Two decades after the Civil War, the Post Office Committee of the House of Representatives punted demands that the United States develop a postal telegraph to a sub-committee, according to the New York Times on 26 April 1884.
“[S]ending mails by electricity” would be analogous to shipping letters by rail or “steam power” according to the uncredited author. In other words, the government could contract with an existing telegraph company. The contract would drive down the price and make it easier for people to send a telegram, which should boost business.
Nearly everybody knows where the Post Office is, what its rates are, and how a letter may be posted… But it is a rare exception for anyone to know where the nearest telegraph office is, or what its rates are, or how a message should be counted and reckoned. These are considerations which would influence a vast amount of traffic, and might speedily make the present volume of business seem infantile.
No company would have any right to complain of such competition. All would have the same right to compete for the Post Office contract, and the Government would not be in any sense a competitor with the corporations deriving franchises from it.
Article I, Section 8, Clause 7 of the United States Constitution gives Congress the power to “To establish Post Offices and post Roads.” Although the postal clause “left the principal information-transmitting institution in government hands,” almost every nation except the United States treated the telegraph as an extension of state mail monopoly.
The nationalization of the British telegraph in 1869 reinvigorated the U.S. campaign for a postal telegraph. British experience was frequently invoked in the American debate, both because it provided a precedent for nationalizing an established industry and because of the relative congruence of the two nations’ values. When the Royal Post Office assumed control of the British telegraphs in 1870, it left the United States and Canada as the only major industrial nations with telegraph systems largely in private hands (emphasis added).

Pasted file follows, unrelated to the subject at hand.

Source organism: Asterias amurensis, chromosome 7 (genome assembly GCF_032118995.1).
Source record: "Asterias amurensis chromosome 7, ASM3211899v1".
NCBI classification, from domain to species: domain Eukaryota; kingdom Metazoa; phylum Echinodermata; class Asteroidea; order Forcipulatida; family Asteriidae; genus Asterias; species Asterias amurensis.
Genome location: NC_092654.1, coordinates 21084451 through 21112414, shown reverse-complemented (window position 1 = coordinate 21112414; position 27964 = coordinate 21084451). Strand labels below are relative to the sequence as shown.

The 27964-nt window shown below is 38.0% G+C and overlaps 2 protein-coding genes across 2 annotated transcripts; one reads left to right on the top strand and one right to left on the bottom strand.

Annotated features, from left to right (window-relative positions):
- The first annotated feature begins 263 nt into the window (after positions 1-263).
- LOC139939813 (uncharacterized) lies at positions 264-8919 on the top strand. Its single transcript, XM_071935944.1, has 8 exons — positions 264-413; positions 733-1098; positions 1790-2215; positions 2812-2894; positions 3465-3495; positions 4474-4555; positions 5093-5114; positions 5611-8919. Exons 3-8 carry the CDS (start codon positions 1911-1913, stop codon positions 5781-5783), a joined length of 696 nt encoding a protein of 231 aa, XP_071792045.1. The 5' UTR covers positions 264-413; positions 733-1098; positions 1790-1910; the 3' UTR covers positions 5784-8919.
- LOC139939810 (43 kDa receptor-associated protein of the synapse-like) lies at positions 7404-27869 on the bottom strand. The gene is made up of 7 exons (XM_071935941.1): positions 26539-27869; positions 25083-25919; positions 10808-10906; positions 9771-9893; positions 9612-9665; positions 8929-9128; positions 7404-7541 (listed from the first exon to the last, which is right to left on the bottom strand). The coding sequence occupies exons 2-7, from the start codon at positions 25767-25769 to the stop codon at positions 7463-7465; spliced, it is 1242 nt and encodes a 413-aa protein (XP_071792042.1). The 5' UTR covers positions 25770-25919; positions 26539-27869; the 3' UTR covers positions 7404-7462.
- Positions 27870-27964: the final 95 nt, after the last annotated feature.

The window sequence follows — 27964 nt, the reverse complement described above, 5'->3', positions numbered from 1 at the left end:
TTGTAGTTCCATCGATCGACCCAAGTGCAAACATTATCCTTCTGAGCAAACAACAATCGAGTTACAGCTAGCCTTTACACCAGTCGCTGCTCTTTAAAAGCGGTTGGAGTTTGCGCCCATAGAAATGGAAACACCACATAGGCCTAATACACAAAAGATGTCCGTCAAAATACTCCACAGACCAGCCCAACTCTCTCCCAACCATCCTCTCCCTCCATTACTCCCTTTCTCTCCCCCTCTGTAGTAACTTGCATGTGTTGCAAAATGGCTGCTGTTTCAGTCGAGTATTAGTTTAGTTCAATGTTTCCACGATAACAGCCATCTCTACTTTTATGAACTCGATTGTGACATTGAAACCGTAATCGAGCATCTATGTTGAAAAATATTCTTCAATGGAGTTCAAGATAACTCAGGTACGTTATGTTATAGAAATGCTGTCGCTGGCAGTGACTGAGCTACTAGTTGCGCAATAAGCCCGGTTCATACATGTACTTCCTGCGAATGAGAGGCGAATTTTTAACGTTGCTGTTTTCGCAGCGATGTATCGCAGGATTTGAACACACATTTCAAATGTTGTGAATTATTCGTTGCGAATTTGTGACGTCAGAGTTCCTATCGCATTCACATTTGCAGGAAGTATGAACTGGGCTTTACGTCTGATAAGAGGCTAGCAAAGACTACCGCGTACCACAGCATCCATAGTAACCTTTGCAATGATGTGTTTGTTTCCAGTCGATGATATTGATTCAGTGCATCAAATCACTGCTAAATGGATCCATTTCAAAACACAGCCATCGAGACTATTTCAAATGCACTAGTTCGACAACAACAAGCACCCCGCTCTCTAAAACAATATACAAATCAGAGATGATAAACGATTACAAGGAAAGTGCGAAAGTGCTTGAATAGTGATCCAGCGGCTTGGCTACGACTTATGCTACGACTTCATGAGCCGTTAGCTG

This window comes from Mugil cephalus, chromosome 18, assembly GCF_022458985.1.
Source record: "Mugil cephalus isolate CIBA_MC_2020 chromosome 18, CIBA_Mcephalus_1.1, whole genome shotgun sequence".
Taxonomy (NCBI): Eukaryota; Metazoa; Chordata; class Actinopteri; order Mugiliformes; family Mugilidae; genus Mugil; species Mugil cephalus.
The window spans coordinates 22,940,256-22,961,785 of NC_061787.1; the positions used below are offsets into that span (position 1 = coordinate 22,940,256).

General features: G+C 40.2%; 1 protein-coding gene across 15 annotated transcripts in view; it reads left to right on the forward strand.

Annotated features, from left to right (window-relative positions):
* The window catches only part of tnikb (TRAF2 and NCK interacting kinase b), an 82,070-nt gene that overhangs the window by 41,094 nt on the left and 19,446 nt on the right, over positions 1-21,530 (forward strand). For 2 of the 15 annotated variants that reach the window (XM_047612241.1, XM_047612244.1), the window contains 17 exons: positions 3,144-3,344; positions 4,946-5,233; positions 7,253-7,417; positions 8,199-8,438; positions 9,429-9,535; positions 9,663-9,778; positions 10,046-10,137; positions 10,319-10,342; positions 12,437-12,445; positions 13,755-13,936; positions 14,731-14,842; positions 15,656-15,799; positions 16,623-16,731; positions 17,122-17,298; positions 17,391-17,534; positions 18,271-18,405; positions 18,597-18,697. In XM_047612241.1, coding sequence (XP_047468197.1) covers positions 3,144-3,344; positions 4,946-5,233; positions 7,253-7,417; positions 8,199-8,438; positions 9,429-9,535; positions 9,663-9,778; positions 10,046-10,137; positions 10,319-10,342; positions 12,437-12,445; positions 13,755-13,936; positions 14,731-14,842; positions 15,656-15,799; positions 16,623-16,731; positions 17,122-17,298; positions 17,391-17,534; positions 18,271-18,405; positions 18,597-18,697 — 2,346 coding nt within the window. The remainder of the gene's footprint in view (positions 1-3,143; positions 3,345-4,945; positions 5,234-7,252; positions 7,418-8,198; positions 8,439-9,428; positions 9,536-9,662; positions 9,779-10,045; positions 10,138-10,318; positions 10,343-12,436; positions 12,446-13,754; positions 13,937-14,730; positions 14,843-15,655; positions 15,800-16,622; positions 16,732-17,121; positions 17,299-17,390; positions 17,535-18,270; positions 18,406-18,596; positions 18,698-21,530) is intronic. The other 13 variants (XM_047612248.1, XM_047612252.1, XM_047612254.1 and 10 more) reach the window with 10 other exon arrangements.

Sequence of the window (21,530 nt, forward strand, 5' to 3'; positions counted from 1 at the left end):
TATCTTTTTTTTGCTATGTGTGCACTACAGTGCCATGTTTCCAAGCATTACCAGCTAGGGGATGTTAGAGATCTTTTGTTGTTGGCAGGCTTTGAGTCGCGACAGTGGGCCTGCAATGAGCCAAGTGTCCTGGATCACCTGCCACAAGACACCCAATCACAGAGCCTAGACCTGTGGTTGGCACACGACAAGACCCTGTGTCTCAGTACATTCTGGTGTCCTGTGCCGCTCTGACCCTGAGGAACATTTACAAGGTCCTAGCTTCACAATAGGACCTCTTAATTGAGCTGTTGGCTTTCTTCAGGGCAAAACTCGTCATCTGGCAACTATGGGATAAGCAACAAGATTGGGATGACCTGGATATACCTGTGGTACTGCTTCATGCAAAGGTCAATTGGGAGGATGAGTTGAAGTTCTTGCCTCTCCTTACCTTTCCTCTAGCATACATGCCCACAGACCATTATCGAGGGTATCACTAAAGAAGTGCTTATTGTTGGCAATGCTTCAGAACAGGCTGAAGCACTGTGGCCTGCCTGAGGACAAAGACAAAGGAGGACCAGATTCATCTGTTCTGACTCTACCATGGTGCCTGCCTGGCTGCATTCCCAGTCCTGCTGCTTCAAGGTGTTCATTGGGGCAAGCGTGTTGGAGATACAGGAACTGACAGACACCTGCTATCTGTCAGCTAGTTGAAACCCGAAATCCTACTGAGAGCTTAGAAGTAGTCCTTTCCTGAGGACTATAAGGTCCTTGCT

In 1876, the Supreme Court decision in Kohl v. United States ended debate about the postal clause definition of “establish.” The Court ruled that the United States could “appropriate a parcel of land in Cincinnati as a site for a post office and courthouse.”
Yet in 1884 the debate was still alive on the subject of telegraph messages: should they be considered “mails” and managed by the Post Office? Should the Post Office own telegraph lines or contract with a private firm?
Arguments for nationalization centered on the telegraph being a natural monopoly. John Stuart Mill (1806-1873) “explain[ed] that natural monopolies are ‘those which are created by circumstances, and not by law’.”
“Most postmaster generals after 1870” supported a postal telegraph as did agrarian groups such as the Grange, Farmers’ Alliance and the Populists.
Western Union’s own operations and rhetoric suggested that competition in telegraphy wasted resources and yielded inferior service. And yet competition was the touchstone of private-sector enterprises.
Wasted resources is a key characteristic of natural monopolies when they are not treated (regulated) as such. Imagine having two lighthouses, side by side, “competing” to protect ships. Or fire stations. Or power, telephone, cable and gas lines.
Infrastructure is a natural monopoly.
So why Congressional reluctance to have the Post Office run the telegraph system?
Part of the answer, of course, may stem from the reservations Americans supposedly harbor about government ownership of industries or commercial services… [such as] the Revolution’s legacy of opposition to state authority… an individualism nurtured by the frontier experience; the early inroads of laissez-faire economics; and suspicion of an eastern-governing elite by the rest of an expansive nation.
We know how the story ends.
Congress did not establish a national telegraph system.
Congress did not establish a national telephone system.
Congress did not establish a standard for cellular telephony. Instead, we let “the market” decide between two incompatible technologies, CDMA (1995) and GSM (1991), both of which are retiring. US carriers now support 4G and are migrating to 5G; after almost 30 years, they (finally) understand the importance of global standards.
To learn more about the 19th century telegraph, read The Victorian Internet by Tom Standage.